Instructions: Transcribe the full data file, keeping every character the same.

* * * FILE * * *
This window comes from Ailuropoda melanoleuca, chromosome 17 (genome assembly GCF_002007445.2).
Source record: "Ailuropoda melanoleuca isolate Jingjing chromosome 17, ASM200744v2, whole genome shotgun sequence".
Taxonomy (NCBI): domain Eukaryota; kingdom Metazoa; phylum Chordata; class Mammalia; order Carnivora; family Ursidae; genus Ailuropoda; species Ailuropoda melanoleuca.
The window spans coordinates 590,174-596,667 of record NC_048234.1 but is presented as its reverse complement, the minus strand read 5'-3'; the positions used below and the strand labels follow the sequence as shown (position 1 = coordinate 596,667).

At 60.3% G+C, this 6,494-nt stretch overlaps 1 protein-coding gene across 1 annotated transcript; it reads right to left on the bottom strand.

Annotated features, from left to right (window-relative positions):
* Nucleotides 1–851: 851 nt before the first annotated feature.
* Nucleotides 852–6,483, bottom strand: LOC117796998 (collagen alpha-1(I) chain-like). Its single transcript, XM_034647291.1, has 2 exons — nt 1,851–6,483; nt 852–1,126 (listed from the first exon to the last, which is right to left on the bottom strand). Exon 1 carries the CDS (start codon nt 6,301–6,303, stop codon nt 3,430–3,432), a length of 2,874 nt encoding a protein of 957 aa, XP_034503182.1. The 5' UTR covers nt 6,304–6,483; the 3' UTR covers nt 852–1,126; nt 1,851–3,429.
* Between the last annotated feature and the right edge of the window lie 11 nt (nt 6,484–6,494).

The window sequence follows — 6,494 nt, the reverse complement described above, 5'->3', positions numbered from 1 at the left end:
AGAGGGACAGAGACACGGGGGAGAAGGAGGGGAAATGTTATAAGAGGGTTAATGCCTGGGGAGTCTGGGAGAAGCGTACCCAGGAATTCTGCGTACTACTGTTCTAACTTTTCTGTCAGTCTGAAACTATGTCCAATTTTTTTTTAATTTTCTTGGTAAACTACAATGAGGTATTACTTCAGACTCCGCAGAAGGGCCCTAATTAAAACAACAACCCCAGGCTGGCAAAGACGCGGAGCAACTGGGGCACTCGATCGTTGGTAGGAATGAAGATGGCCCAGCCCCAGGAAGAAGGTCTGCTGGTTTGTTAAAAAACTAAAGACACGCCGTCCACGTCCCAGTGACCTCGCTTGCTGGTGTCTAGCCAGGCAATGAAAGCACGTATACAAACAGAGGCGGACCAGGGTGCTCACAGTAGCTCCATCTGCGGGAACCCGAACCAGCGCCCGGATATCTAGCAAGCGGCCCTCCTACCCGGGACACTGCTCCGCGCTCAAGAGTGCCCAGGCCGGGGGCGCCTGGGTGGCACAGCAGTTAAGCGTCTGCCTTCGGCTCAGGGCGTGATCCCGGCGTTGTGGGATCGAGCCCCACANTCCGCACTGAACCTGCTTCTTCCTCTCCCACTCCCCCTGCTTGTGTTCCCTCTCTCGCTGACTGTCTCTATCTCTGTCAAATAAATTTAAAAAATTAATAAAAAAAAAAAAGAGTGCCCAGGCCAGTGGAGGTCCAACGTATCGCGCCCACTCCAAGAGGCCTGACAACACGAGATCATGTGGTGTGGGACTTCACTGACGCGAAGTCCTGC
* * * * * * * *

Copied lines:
This window comes from Ailuropoda melanoleuca, chromosome 17 (genome assembly GCF_002007445.2).
Source record: "Ailuropoda melanoleuca isolate Jingjing chromosome 17, ASM200744v2, whole genome shotgun sequence".
Taxonomy (NCBI): domain Eukaryota; kingdom Metazoa; phylum Chordata; class Mammalia; order Carnivora; family Ursidae; genus Ailuropoda; species Ailuropoda melanoleuca.
The window spans coordinates 590,174-596,667 of record NC_048234.1 but is presented as its reverse complement, the minus strand read 5'-3'; the positions used below and the strand labels follow the sequence as shown (position 1 = coordinate 596,667).

At 60.3% G+C, this 6,494-nt stretch overlaps 1 protein-coding gene across 1 annotated transcript; it reads right to left on the bottom strand.

Annotated features, from left to right (window-relative positions):
* Nucleotides 1–851: 851 nt before the first annotated feature.
* Nucleotides 852–6,483, bottom strand: LOC117796998 (collagen alpha-1(I) chain-like). Its single transcript, XM_034647291.1, has 2 exons — nt 1,851–6,483; nt 852–1,126 (listed from the first exon to the last, which is right to left on the bottom strand). Exon 1 carries the CDS (start codon nt 6,301–6,303, stop codon nt 3,430–3,432), a length of 2,874 nt encoding a protein of 957 aa, XP_034503182.1. The 5' UTR covers nt 6,304–6,483; the 3' UTR covers nt 852–1,126; nt 1,851–3,429.
* Between the last annotated feature and the right edge of the window lie 11 nt (nt 6,484–6,494).

The window sequence follows — 6,494 nt, the reverse complement described above, 5'->3', positions numbered from 1 at the left end:
AGAGGGACAGAGACACGGGGGAGAAGGAGGGGAAATGTTATAAGAGGGTTAATGCCTGGGGAGTCTGGGAGAAGCGTACCCAGGAATTCTGCGTACTACTGTTCTAACTTTTCTGTCAGTCTGAAACTATGTCCAATTTTTTTTTAATTTTCTTGGTAAACTACAATGAGGTATTACTTCAGACTCCGCAGAAGGGCCCTAATTAAAACAACAACCCCAGGCTGGCAAAGACGCGGAGCAACTGGGGCACTCGATCGTTGGTAGGAATGAAGATGGCCCAGCCCCAGGAAGAAGGTCTGCTGGTTTGTTAAAAAACTAAAGACACGCCGTCCACGTCCCAGTGACCTCGCTTGCTGGTGTCTAGCCAGGCAATGAAAGCACGTATACAAACAGAGGCGGACCAGGGTGCTCACAGTAGCTCCATCTGCGGGAACCCGAACCAGCGCCCGGATATCTAGCAAGCGGCCCTCCTACCCGGGACACTGCTCCGCGCTCAAGAGTGCCCAGGCCGGGGGCGCCTGGGTGGCACAGCAGTTAAGCGTCTGCCTTCGGCTCAGGGCGTGATCCCGGCGTTGTGGGATCGAGCCCCACANTCCGCACTGAACCTGCTTCTTCCTCTCCCACTCCCCCTGCTTGTGTTCCCTCTCTCGCTGACTGTCTCTATCTCTGTCAAATAAATTTAAAAAATTAATAAAAAAAAAAAAGAGTGCCCAGGCCAGTGGAGGTCCAACGTATCGCGCCCACTCCAAGAGGCCTGACAACACGAGATCATGTGGTGTGGGACTTCACTGACGCGAAGTCCTGC